Soft palate plays important role in transmissible influenza viruses

Soft palate has important role in transmissible influenza viruses | Courtesy of biology.usf.edu
Scientists from the National Institutes of Health (NIH) recently identified the role that the soft palate has in the way influenza viruses transmit from person to person.

Using ferrets as study subjects, the researchers gathered evidence that the soft palate, which is a mucous-coated soft tissue that separates the nasal cavity from the mouth, is a crucial part of how flu viruses spread via the air.

Mammals contract flu infections when a specific influenza virus protein, known as hemagglutinin, binds to molecules called sialic acid (SA). This creates chain-like proteins that accumulate in tissue within the respiratory tract. Flu viruses have adapted to mammals in such a way that the viruses prefer to bind to an SA known as alpha 2,6 SA. This is the main form that is contained within the upper respiratory tract in mammals. For example, avian flu viruses prefer to bind to alpha 2,3 SA, which is mostly found in birds.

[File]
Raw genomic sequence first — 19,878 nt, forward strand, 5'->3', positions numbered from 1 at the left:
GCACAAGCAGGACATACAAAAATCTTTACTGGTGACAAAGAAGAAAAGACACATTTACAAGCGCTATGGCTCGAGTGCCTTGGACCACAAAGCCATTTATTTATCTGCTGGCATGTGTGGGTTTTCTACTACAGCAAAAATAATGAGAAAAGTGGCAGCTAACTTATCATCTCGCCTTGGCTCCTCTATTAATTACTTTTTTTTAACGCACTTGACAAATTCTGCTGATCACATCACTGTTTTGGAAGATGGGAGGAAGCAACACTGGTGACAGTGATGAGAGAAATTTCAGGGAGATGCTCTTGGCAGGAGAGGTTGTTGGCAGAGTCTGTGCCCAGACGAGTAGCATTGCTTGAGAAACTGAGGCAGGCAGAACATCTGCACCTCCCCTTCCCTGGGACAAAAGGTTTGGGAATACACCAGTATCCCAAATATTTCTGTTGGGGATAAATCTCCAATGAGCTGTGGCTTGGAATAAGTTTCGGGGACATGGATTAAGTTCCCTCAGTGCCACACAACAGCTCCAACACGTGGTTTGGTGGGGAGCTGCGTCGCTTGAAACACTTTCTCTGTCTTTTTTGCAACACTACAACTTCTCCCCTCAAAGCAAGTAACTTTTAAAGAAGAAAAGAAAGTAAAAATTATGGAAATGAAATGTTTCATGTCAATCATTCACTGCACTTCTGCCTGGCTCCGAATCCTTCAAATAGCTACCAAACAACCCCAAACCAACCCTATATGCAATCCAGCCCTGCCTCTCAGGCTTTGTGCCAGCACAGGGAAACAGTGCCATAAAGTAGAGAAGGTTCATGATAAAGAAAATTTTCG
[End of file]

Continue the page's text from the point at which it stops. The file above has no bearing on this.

The scientists created four mutations within the hemagglutinin gathered from flu strains involved in the 2009 influenza pandemic that was infamous for its ability to spread between people. The mutations were meant to make the virus less transmissible, but this virus spread just as well as the others. 

This is how the scientists discovered the important role of the soft palate, which could help better predict when viruses are likely to cause pandemics.

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